Judith Durham, the lead singer of the legendary Australian band The Seekers, has died at the age of 79.
Athol Guy released a statement on behalf of the band saying their lives had “changed forever losing our treasured lifelong friend and shining star”.
“Her struggle was intense and heroic — never complaining of her destiny and fully accepting its conclusion,” Guy said.
“Her magnificent musical legacy Keith, Bruce and I are so blessed to share.”
Universal Music released a statement saying Durham “passed away peacefully” in palliative care on Friday night following a brief stay in the Alfred Hospital.
Her death was a result of complications from a long-standing chronic lung disease, the record label said.
It released a statement from Durham’s “beloved” sister, Beverley Sheehan, who spoke of their closeness throughout life and shared love of music.
“Judith’s joy for life, her constant optimism, creativity and generosity of spirit were always an inspiration to me,” Sheehan said.
Durham’s nephew Tony Sheehan, speaking for his brother Ben and sister Belinda, said: “We have been blessed to share our lives with her.”
Music legends sold 50 million records
Durham joined The Seekers in the 1960s alongside Guy, Keith Potger and Bruce Woodley and released hits like I’ll Never Find Another You and The Carnival Is Over.
While huge in Australia, they also found success in the United Kingdom and the United States.
The group sold more than 50 million records.
They were joint recipients of the Australian of the Year award in 1967, but split up the following year when Durham left to pursue a solo career.
Twenty-eight years later in 1995, they were inducted into the Hall of Fame.
In 2014 they were honoured as Officers of the Order of Australia.
Durham married her musical director, British pianist Rob Edgeworth, in 1969.
In 1990, Durham, Edgeworth and their tour manager Peter Summers were in a car accident in Victoria. The driver of the other car died and Durham suffered a broken wrist and leg.
The fan response made Durham consider reuniting with The Seekers for a Silver Jubilee show. During the reunion, Edgeworth was diagnosed with motor neurone disease. He died in 1994, with Durham by his side.
Durham suffered a stroke in May 2013, during the Seekers’ Golden Jubilee tour. The stroke meant she could no longer read or write, but she eventually made progress in rebuilding those skills. The stroke did not affect her ability to sing.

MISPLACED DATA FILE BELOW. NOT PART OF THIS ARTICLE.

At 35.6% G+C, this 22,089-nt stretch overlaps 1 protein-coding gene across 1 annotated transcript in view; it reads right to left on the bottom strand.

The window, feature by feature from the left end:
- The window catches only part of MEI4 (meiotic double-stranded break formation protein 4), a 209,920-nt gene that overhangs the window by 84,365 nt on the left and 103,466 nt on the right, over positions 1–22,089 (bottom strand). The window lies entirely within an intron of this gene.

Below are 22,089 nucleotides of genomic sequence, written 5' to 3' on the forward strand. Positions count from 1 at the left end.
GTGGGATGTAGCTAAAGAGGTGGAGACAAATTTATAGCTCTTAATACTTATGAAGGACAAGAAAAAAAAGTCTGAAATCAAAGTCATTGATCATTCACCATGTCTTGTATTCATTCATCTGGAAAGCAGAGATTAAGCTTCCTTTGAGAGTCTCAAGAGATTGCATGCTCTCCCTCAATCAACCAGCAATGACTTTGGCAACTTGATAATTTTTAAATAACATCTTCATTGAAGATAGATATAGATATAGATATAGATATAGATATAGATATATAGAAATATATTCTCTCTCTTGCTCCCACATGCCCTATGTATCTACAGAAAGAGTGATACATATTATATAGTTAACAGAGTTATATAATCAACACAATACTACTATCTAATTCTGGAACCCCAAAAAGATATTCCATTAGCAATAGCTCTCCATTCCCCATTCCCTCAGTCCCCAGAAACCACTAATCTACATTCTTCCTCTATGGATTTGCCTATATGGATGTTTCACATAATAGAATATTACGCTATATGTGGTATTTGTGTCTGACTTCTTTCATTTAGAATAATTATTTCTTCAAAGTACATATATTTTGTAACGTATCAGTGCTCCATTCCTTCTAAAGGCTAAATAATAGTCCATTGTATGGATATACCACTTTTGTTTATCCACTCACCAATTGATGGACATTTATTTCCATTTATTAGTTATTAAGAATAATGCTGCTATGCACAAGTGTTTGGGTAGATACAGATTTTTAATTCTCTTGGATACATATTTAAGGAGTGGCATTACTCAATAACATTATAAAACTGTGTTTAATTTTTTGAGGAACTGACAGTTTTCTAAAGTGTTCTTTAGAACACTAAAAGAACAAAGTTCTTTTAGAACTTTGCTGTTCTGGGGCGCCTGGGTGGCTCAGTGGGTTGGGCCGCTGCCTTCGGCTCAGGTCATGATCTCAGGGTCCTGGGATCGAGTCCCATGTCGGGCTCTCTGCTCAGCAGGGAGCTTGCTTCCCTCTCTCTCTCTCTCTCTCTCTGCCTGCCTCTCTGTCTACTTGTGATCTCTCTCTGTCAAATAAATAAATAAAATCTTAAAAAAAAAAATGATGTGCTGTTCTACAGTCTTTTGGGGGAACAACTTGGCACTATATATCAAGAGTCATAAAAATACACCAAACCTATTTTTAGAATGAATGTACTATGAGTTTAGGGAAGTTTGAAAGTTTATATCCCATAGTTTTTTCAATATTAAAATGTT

In July 2015, Durham was named Victorian of the Year for her services to music and number of different charities.
Tributes for ‘a force of nature’
In a statement, Durham’s biographer and The Seekers management team member Graham Simpson said: “This is a sad day for Judith’s family, her fellow Seekers, the staff of Musicoast, the music industry and fans worldwide, and all of us who have been part of Judith’s life for so long.”
Universal Music Australia and New Zealand president George Ash said Durham was a force of nature.
“Great artists become part of our fabric and our extended family, and Judith Durham was no exception.
“She was a force of nature, constantly energised with a passion for music and life.
“We were all privileged to have known Judith and heard her heavenly voice. We are deeply saddened by her passing and will miss her dearly.”
Cyrus Meher-Homji, a senior vice president at Universal Music Australia and New Zealand, paid tribute to Durham’s “artistry” and told of discovering her brilliance when he was a child.
“How would a five-year-old understand the message and spirit of The Carnival Is Over? Perhaps not, but that is the age at which I first encountered Judith Durham and The Seekers, and I was entranced,” Meher-Homji said.
“In 2011, we at Universal Music Australia were lucky enough to sign Judith Durham to Decca Australia, at which time Judith wrote of her happiness, knowing that ‘the Universal/Decca family now also hold on to my dream and mission to uplift and bring happiness to music fans around the world’.
“High above, the dawn awaits you, Judith. Your artistry will forever be enshrined in our souls.”